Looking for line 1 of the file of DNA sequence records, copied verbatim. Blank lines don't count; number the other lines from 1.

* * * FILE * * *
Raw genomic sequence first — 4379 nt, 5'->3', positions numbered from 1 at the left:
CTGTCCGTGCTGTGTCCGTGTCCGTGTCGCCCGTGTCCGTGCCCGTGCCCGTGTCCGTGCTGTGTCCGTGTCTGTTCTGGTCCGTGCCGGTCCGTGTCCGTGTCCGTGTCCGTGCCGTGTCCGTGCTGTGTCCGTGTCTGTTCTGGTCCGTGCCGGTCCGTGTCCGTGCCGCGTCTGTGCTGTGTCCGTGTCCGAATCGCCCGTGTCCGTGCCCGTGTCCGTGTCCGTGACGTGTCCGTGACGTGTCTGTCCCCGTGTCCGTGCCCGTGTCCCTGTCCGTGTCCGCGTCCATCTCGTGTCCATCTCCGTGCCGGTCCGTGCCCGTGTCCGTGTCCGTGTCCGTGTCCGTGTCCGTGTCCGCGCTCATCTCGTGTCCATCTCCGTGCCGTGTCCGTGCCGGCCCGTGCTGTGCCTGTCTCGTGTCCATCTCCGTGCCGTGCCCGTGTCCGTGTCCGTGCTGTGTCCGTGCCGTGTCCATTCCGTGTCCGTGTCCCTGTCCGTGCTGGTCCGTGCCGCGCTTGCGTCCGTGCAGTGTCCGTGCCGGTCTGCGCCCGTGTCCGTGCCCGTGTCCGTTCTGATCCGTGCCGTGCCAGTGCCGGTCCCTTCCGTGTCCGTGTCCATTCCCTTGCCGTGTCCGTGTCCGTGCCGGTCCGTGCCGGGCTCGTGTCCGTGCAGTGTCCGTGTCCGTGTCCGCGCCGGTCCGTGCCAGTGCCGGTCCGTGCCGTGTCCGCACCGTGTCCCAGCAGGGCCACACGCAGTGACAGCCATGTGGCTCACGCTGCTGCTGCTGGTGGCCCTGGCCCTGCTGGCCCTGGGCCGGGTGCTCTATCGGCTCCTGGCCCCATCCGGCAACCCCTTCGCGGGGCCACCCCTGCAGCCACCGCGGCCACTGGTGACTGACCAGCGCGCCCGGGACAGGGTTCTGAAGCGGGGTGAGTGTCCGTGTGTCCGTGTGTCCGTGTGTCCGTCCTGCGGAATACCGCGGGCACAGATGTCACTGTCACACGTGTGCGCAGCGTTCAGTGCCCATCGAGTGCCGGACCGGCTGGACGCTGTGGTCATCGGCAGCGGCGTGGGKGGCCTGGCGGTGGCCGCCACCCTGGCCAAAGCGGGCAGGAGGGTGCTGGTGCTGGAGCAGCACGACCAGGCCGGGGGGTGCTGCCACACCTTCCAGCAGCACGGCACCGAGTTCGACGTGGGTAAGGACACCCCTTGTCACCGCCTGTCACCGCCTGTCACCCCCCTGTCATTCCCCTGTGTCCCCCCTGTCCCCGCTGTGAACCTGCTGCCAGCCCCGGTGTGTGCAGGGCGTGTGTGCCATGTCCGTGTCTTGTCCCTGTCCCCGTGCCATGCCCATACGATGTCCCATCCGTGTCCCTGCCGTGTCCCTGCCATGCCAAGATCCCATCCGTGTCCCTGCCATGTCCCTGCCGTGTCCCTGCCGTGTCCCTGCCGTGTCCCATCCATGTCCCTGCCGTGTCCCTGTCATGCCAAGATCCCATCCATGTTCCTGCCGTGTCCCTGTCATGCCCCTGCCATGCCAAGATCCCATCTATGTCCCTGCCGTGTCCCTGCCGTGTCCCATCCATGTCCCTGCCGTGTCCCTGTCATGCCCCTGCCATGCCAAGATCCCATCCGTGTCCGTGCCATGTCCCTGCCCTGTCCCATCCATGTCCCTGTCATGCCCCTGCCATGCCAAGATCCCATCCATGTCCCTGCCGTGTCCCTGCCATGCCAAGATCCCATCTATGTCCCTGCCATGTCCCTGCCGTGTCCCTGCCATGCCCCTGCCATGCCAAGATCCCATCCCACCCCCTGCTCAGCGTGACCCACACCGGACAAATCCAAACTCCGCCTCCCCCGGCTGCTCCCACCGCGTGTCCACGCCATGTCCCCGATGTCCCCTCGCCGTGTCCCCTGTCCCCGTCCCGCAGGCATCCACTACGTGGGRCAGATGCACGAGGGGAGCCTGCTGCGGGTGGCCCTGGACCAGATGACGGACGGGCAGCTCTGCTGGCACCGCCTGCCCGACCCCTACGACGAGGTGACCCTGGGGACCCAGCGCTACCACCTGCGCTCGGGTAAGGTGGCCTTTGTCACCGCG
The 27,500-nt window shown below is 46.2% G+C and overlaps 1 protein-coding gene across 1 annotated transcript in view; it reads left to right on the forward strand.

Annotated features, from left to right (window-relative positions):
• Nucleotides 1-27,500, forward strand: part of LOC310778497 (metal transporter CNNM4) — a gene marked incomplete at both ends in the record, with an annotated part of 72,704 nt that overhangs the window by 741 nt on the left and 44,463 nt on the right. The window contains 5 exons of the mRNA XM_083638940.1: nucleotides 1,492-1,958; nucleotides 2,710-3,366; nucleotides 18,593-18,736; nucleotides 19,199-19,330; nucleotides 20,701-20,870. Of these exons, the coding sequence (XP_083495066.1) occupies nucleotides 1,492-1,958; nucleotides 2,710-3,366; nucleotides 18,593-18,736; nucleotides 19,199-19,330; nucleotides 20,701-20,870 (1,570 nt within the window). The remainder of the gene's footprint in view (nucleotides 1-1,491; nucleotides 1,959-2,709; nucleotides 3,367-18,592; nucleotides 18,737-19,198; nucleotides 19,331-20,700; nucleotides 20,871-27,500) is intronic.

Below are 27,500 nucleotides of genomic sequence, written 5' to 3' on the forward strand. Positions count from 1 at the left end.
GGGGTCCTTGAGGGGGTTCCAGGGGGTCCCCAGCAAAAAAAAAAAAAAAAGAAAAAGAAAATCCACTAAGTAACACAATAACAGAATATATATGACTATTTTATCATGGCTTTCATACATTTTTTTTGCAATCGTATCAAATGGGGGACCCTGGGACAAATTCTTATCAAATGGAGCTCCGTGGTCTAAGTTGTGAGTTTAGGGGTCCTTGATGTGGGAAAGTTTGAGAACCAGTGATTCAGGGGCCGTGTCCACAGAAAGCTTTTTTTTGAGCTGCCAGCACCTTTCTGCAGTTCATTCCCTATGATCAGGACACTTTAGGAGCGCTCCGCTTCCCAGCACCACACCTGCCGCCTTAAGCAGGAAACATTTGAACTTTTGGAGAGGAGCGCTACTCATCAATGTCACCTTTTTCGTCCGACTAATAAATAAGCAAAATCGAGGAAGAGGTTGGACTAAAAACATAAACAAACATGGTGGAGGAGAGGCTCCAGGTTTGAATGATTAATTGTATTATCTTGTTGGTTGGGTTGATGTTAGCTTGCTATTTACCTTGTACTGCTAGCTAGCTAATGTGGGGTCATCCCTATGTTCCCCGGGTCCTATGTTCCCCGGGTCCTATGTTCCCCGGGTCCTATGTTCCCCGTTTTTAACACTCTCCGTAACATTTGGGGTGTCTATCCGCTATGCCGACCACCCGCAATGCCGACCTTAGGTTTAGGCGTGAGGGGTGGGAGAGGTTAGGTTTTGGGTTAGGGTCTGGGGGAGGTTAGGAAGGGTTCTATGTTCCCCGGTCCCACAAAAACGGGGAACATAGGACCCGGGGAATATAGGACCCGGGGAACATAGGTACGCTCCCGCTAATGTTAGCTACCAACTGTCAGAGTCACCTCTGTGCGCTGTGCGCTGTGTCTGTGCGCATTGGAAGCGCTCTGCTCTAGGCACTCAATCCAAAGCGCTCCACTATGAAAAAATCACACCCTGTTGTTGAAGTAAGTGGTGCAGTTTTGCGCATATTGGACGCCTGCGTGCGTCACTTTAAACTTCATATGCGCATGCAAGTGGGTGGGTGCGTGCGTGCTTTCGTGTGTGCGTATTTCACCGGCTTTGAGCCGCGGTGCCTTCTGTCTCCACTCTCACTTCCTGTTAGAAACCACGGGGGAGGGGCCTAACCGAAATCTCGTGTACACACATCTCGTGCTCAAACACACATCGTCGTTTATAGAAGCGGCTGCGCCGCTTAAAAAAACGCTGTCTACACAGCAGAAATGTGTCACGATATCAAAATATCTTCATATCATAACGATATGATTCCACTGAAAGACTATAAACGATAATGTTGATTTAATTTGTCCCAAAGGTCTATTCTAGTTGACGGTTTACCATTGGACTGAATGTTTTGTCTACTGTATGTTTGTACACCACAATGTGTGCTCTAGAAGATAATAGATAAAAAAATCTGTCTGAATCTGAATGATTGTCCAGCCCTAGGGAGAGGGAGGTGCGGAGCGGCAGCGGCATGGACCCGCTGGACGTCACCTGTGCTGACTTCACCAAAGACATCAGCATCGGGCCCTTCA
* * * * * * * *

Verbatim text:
Raw genomic sequence first — 4379 nt, 5'->3', positions numbered from 1 at the left: